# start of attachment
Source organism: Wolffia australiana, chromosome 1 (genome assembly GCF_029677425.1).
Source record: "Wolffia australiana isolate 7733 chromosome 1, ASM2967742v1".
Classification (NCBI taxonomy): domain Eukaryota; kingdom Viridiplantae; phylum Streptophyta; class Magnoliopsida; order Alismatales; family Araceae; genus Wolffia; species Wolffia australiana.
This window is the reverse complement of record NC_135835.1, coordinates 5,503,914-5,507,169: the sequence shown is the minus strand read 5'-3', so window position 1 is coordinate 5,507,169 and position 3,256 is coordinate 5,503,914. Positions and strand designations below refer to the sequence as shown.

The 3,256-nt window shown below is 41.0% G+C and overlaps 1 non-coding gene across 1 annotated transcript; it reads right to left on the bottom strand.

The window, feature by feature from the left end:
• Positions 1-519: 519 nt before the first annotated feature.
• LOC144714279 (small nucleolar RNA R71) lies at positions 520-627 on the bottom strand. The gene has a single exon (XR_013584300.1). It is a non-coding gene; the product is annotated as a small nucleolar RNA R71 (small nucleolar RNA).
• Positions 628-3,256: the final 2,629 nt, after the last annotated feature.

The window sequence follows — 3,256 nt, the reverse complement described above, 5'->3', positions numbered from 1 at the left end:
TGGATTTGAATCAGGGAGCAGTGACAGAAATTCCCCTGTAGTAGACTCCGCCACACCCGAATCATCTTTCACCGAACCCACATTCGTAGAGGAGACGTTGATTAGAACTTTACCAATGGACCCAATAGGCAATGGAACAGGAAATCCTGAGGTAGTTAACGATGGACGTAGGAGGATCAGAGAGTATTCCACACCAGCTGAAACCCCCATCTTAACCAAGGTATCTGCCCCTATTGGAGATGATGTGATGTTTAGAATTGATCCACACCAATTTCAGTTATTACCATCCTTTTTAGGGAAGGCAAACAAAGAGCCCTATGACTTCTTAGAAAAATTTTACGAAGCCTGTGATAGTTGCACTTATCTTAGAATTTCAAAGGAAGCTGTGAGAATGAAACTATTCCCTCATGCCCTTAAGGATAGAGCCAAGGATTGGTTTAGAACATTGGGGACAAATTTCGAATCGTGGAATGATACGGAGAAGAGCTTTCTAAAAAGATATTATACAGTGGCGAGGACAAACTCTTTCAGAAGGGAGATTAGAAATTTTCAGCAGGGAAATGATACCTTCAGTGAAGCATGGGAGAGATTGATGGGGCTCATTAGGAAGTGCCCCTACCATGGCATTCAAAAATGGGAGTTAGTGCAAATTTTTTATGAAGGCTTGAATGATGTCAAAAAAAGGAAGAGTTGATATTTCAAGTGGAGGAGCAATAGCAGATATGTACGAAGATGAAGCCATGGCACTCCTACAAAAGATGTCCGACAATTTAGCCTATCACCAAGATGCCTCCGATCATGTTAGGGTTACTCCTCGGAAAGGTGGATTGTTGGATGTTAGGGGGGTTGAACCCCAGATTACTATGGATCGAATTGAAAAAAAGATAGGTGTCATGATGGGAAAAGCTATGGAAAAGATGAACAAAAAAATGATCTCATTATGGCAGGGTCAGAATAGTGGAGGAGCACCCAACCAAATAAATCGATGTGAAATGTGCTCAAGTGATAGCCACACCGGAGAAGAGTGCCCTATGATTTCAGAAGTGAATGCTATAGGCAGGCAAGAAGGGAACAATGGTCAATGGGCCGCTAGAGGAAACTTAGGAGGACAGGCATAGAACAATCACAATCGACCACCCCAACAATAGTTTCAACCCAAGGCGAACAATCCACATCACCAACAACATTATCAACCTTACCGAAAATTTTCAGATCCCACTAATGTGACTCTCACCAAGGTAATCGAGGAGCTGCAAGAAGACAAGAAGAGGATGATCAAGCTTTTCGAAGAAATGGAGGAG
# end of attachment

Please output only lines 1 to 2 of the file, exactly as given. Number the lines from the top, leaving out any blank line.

Source organism: Wolffia australiana, chromosome 1 (genome assembly GCF_029677425.1).
Source record: "Wolffia australiana isolate 7733 chromosome 1, ASM2967742v1".